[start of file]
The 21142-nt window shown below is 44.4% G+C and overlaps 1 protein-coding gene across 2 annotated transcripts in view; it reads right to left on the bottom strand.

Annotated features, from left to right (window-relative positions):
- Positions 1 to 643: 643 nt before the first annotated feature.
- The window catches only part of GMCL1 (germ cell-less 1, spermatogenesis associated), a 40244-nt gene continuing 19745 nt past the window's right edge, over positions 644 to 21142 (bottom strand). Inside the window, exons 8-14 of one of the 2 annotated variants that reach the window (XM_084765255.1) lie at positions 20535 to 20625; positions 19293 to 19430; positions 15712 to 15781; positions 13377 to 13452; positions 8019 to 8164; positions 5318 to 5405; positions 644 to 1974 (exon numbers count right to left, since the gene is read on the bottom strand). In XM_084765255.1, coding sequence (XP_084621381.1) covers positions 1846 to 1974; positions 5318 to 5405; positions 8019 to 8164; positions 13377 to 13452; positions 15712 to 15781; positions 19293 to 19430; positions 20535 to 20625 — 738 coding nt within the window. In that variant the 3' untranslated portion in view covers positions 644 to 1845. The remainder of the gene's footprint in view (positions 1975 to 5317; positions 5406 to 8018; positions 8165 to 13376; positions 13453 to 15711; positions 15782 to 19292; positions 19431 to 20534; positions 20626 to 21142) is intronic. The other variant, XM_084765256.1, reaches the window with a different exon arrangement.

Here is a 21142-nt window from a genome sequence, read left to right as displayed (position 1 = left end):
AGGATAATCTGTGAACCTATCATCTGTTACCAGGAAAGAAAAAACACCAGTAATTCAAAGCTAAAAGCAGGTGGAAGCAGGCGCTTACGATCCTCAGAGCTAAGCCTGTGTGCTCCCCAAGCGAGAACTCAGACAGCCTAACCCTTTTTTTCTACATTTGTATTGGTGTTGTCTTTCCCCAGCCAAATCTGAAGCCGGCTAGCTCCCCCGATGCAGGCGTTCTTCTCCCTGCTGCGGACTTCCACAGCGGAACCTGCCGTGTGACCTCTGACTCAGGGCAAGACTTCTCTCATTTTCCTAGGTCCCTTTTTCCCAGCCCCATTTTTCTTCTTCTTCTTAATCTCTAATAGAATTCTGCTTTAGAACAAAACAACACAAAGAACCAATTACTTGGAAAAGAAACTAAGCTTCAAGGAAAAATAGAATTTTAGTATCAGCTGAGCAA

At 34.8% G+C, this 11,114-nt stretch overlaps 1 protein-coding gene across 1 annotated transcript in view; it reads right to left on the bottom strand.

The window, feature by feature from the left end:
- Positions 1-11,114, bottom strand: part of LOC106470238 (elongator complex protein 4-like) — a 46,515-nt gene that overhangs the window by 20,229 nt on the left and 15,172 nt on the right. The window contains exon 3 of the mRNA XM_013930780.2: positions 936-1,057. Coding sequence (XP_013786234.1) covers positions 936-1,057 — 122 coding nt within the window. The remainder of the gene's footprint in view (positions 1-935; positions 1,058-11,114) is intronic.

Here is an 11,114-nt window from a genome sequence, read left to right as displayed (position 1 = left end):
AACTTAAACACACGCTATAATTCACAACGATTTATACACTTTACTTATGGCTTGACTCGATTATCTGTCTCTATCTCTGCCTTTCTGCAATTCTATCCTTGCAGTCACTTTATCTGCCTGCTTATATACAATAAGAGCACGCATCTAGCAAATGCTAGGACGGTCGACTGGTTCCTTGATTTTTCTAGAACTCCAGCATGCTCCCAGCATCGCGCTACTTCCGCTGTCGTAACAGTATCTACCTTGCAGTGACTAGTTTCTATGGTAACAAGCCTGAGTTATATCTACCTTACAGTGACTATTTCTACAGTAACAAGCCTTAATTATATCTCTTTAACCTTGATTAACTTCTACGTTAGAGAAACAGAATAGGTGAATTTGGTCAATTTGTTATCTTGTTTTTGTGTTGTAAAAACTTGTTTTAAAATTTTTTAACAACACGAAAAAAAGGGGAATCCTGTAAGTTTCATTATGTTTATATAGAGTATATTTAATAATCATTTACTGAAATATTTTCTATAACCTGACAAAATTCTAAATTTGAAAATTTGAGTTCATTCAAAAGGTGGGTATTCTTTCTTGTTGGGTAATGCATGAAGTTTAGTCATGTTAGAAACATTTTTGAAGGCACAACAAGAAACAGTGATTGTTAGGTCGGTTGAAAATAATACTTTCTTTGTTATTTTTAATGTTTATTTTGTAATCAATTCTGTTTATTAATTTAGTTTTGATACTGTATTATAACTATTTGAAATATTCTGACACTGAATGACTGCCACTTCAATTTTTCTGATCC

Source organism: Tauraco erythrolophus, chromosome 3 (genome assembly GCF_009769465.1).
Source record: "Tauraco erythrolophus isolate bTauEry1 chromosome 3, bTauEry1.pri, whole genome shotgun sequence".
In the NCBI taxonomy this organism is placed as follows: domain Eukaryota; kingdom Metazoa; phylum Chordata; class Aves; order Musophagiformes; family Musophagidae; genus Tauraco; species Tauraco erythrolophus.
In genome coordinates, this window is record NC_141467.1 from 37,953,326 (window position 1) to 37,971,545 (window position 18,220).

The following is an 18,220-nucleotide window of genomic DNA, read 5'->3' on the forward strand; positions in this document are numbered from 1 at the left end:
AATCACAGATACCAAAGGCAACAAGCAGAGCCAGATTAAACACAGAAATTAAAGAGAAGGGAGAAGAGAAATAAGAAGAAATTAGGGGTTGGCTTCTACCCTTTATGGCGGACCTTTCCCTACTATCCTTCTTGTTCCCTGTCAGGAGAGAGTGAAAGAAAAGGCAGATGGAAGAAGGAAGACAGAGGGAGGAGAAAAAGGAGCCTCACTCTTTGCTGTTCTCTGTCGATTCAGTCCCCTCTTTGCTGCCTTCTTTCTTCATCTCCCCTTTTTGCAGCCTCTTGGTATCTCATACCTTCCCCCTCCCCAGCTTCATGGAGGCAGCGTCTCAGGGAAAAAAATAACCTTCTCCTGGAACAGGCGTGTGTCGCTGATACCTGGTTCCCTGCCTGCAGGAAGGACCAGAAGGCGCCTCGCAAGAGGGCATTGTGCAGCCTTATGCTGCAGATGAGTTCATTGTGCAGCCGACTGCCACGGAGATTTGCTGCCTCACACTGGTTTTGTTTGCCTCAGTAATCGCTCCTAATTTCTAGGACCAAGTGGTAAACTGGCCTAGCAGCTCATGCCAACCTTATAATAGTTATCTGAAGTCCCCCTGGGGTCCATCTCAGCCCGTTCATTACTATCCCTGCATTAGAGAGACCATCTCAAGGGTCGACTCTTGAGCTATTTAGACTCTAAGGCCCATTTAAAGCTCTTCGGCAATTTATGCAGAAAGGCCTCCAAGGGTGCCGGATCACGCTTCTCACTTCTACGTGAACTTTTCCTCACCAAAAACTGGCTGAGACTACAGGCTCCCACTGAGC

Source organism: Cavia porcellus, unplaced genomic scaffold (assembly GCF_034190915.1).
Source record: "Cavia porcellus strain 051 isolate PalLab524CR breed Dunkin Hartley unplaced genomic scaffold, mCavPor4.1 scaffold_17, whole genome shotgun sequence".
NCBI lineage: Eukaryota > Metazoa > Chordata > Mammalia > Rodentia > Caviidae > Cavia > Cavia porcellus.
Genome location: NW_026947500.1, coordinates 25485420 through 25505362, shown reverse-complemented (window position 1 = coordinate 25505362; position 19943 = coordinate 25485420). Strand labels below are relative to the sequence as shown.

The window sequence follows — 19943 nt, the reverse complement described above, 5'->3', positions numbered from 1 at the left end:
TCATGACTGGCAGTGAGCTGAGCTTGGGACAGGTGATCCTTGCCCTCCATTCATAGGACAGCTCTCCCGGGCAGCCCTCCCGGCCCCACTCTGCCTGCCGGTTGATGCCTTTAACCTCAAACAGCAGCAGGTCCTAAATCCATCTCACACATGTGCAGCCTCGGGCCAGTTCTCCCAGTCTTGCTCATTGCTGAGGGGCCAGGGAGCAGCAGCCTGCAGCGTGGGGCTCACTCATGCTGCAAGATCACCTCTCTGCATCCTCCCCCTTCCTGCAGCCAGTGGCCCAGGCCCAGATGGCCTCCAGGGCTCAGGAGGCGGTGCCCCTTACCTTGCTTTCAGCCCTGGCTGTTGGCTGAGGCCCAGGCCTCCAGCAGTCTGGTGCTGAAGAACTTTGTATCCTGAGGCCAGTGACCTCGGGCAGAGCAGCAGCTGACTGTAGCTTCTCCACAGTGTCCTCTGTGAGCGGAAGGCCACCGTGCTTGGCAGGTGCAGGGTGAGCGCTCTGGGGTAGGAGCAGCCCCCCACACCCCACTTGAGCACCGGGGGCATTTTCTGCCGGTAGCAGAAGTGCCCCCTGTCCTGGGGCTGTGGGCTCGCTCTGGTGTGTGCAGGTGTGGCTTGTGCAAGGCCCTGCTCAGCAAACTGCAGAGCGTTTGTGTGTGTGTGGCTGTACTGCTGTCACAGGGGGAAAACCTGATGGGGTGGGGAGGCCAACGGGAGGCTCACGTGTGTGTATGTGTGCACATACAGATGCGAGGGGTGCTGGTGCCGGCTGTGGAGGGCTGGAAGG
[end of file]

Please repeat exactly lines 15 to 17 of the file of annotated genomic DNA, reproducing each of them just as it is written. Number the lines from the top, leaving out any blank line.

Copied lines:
In genome coordinates, this window is record NC_141467.1 from 37,953,326 (window position 1) to 37,971,545 (window position 18,220).

The following is an 18,220-nucleotide window of genomic DNA, read 5'->3' on the forward strand; positions in this document are numbered from 1 at the left end:
AATCACAGATACCAAAGGCAACAAGCAGAGCCAGATTAAACACAGAAATTAAAGAGAAGGGAGAAGAGAAATAAGAAGAAATTAGGGGTTGGCTTCTACCCTTTATGGCGGACCTTTCCCTACTATCCTTCTTGTTCCCTGTCAGGAGAGAGTGAAAGAAAAGGCAGATGGAAGAAGGAAGACAGAGGGAGGAGAAAAAGGAGCCTCACTCTTTGCTGTTCTCTGTCGATTCAGTCCCCTCTTTGCTGCCTTCTTTCTTCATCTCCCCTTTTTGCAGCCTCTTGGTATCTCATACCTTCCCCCTCCCCAGCTTCATGGAGGCAGCGTCTCAGGGAAAAAAATAACCTTCTCCTGGAACAGGCGTGTGTCGCTGATACCTGGTTCCCTGCCTGCAGGAAGGACCAGAAGGCGCCTCGCAAGAGGGCATTGTGCAGCCTTATGCTGCAGATGAGTTCATTGTGCAGCCGACTGCCACGGAGATTTGCTGCCTCACACTGGTTTTGTTTGCCTCAGTAATCGCTCCTAATTTCTAGGACCAAGTGGTAAACTGGCCTAGCAGCTCATGCCAACCTTATAATAGTTATCTGAAGTCCCCCTGGGGTCCATCTCAGCCCGTTCATTACTATCCCTGCATTAGAGAGACCATCTCAAGGGTCGACTCTTGAGCTATTTAGACTCTAAGGCCCATTTAAAGCTCTTCGGCAATTTATGCAGAAAGGCCTCCAAGGGTGCCGGATCACGCTTCTCACTTCTACGTGAACTTTTCCTCACCAAAAACTGGCTGAGACTACAGGCTCCCACTGAGC